Farm stays and cheesemaking
It dawned on me after a few days in Molise that the dearth of visitors bestows a deep benefit. We saw it in the attention, the energy and the affection gifted to visitors. Among the people whose jobs entail dealing with tourists, there was no fatigue or cynicism.
This might be possible, too, in places with conveyor belt tourism. But it’s far likelier in Molise.
We spent our first three nights in the region at Parco dei Buoi, an agriturismo, or farm stay, in the middle of olive groves and apricot trees. Such places are abundant in Italy, and you normally get a humble room and a good breakfast, maybe some mosquito bites. What we found at Parco dei Buoi was plenty of good food and also a near-instant family: Francesco Travaglini; Pia Mariani; their daughter, Giulia, soon departing for college in Milan; and their son, Gabriele.
Pia doted so joyfully on our 5-month-old that my wife, Lilian, and I had one morning almost entirely to ourselves. Giulia took our son to harvest tomatoes, which were turned by Pia into a pasta al pomodoro so sublime that the sugo didn’t even need cheese. We ate together at a table with local wine.
Maybe that was a one-off, I thought, a special stroke of Molise luck. But then we found ourselves at a family-run cheese factory, Azienda Agricola Carmela Colavecchio, in the hills outside Campobasso. Carmela and Mario had prevailed several days earlier in a national competition for caciocavallo, the southern Italian cow’s milk cheese. Cheesemakers can be big deals in Italy, and many offer regular tours of their operation. Mario, a former hang-gliding instructor, said he gets many visitors at their farm, too, but given how it went — so unplanned and heartfelt — I found that hard to believe.
We saw the cheesemaking process, of course, led by his wife, Carmela. Then he invited us to walk with his sheep as they ambled to a pasture, led by volunteer shepherds. For a while, we were out there in the field, unsupervised, snacking on wild blackberries. We returned to find Mario wrapping up the day, and he invited us into his home. He played music for us. He introduced us to his friends. As the temperature dipped, he asked if we wanted to go meet his cows, and he grabbed a flannel jacket for our son that was about 12 sizes too big, wrapping it around him as they walked.
A eating ‘Field of Dreams’
Molise’s cuisine is heavy on meats, cheese and wild vegetables. On Google, the restaurants that serve them might have just a few blurry photos. But more often than not they are gems. One day we pulled off a highway at a little trattoria where you could smell the smoked meat even from the parking lot. The door hung open, just some string beads blocking the entrance, and inside, a TV played the U.S. Open. We sat down to simple plates of pasta, served only with Parmigiano-Reggiano and a jar of chili flakes.
It was 7 euros per plate.
One Sunday evening, we found ourselves in a predicament. Our kids were tired, and we couldn’t find a place to eat. I called one restaurant: closed. Another restaurant: closed. Another restaurant: open, but only from 8 p.m. Our daughter would be getting tired by then.
A little panicky, I called a nearby agriturismo, Essentia Dimora Rurale, a place Francesco had recommended, and asked if it by chance served dinner. The place was 10 minutes away by car.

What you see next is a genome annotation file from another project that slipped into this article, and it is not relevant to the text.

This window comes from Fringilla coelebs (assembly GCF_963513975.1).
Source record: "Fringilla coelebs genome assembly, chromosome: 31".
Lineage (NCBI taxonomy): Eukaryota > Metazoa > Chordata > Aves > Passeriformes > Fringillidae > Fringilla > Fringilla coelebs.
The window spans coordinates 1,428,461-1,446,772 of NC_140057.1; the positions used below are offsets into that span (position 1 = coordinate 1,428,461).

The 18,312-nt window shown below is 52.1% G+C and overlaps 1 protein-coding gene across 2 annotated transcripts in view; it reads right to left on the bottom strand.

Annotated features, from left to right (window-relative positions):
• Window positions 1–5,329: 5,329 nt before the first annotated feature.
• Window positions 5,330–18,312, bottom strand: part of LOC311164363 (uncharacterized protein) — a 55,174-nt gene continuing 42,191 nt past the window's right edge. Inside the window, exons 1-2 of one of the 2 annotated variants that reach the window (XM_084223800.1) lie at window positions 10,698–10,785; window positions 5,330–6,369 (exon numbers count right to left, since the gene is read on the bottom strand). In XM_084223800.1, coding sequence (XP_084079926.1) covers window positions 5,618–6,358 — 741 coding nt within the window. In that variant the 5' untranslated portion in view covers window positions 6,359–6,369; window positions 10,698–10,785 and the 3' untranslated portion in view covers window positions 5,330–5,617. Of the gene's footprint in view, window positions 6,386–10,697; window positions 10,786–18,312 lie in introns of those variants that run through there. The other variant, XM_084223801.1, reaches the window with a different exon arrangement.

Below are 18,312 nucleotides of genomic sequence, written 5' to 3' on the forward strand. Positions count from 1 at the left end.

“Let me ask the chef if there’s space for tonight,” the voice on the other line said.
I waited a moment.
“Okay. We have one more table,” he said.
I didn’t ask any other questions.
We arrived to find a farmstead that opened up to a vast field, soccer goals set up on one side, a playground and tables arranged under string lights. Beyond, the rolling hills unfolded in shades of brown and green, and a vignette of pink framed the sky. In the distance you could see a little village, the evening lights turning on.
As we walked in, feeling like we had entered an eating “Field of Dreams,” the agriturismo owner, Salvatore Zeoli, offered to guide the evening’s diners — there would be about 20 — deeper into his farmland. He talked about the tomatoes and the grains and led us to a field of chickpeas. This was his way of introducing what would turn out to be a celestial meal, every ingredient from Molise.
There under the lights, we ate spicy salami, caciocavallo, eggplant fritters and prosciutto where even the fat tasted good. We ate a soup of chickpeas and carrots that looked homemade but tasted like something unattainable. We ate a pasta of ancient grains with pesto and tomato, spiked with a lively olive oil. We ate pampanella, a spiced, tender pork with peppers. The meal stretched for two hours, then nearly three, and we ended up breaking all the bedtime boundaries and laughing about not caring. Our 4-year-old, after finishing his pasta and playing in the field, fell asleep in the stroller. Our baby fell asleep in the carrier. By the end, it was just eight or nine tables in the near-darkness, and Lilian remarked that what made the meal so special wasn’t any particular bite, but rather the unabashed simplicity. No dollops of any precious delicacy. No eye toward plating.
Just food that you would want to eat.
Before we left, Salvatore gave us two bags of pasta — a parting gift for every guest, he said. We carried our children into the car and headed over potholes and pitch-black country roads.
If Google sent me headlong down any one-way roads I didn’t know, it would be all right. There was nobody else around.